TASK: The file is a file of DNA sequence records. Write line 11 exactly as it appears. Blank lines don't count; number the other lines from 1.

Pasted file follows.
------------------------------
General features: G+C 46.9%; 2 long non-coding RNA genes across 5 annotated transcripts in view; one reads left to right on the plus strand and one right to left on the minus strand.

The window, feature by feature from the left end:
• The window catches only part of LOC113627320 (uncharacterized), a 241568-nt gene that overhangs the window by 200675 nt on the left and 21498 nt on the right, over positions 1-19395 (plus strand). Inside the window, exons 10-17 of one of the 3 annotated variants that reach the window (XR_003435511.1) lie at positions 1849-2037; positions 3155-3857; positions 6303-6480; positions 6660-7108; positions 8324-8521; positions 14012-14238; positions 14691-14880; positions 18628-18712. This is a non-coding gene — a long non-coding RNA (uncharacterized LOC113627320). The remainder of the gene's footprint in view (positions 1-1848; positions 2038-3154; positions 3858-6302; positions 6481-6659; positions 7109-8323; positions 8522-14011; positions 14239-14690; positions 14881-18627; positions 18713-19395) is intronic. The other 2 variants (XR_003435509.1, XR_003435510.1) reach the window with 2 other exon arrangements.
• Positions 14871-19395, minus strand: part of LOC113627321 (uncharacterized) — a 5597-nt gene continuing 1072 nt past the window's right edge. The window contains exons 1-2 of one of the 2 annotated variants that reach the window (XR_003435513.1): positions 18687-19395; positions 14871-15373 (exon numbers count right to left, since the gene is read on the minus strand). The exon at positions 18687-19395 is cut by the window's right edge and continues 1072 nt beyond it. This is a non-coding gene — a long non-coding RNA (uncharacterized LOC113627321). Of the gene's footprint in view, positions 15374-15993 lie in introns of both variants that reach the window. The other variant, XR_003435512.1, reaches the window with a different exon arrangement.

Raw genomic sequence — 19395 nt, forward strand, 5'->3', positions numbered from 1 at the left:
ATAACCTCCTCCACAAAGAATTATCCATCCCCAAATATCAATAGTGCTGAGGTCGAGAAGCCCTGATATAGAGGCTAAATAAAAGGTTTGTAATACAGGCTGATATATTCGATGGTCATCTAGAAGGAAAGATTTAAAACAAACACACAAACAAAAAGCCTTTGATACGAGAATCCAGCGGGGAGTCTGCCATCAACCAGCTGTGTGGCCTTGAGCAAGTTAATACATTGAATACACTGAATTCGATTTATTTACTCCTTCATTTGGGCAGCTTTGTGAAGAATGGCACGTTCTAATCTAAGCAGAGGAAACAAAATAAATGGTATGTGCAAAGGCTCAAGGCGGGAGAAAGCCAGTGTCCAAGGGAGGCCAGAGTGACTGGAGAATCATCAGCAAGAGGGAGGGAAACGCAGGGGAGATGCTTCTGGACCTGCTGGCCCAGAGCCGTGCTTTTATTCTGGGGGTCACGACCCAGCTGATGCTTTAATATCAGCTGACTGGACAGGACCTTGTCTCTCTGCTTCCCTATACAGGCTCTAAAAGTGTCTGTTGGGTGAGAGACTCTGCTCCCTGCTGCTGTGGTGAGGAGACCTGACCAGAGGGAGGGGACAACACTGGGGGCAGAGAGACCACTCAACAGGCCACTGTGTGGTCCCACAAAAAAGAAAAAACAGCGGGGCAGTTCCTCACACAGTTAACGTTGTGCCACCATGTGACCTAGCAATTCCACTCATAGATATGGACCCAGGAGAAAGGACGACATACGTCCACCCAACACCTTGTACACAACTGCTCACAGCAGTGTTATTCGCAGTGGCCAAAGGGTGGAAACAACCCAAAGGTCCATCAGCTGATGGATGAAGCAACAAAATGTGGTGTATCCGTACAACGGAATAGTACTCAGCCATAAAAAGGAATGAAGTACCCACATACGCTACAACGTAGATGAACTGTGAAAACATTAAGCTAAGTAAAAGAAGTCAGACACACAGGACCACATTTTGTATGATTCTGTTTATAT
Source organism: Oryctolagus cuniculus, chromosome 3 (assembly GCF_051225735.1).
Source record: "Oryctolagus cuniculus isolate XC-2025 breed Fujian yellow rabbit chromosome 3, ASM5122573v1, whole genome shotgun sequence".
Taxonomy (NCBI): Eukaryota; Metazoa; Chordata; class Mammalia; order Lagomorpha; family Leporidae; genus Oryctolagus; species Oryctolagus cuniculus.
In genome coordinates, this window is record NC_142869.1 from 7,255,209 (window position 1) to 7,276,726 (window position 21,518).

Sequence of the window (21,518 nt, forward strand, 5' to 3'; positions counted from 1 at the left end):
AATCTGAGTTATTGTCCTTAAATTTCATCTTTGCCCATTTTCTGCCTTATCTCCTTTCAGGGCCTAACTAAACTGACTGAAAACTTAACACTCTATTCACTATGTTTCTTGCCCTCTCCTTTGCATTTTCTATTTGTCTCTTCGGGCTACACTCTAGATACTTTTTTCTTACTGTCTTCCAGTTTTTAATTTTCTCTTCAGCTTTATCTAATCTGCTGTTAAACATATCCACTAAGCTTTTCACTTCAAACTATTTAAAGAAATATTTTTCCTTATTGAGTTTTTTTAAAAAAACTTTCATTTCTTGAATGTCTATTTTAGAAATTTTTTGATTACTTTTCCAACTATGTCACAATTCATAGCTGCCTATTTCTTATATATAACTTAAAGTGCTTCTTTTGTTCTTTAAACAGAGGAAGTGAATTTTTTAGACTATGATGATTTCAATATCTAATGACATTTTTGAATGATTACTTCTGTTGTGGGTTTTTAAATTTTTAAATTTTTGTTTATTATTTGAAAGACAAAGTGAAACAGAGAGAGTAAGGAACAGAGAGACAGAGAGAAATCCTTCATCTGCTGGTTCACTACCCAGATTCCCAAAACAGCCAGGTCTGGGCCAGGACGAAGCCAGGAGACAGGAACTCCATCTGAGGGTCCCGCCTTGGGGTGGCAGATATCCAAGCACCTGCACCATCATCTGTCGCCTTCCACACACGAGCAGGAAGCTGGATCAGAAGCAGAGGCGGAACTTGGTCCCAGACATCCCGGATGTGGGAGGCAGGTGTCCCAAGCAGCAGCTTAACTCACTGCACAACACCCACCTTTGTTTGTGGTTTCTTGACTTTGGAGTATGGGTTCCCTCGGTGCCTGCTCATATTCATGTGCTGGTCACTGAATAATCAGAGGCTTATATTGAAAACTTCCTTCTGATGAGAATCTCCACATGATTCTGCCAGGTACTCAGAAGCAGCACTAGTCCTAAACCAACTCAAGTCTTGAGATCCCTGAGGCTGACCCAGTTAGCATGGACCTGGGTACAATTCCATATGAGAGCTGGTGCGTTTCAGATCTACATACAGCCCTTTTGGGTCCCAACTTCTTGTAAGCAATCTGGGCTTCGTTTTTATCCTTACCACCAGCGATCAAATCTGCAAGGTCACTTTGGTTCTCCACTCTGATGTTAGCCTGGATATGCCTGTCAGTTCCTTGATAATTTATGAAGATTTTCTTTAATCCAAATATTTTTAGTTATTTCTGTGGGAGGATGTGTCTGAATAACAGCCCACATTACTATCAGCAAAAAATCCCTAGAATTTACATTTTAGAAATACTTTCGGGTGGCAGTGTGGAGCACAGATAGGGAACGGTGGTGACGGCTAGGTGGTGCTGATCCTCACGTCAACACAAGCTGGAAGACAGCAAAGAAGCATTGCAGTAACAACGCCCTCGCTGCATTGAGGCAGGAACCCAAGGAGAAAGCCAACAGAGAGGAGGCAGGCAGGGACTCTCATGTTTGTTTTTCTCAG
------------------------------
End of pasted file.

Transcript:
Sequence of the window (21,518 nt, forward strand, 5' to 3'; positions counted from 1 at the left end):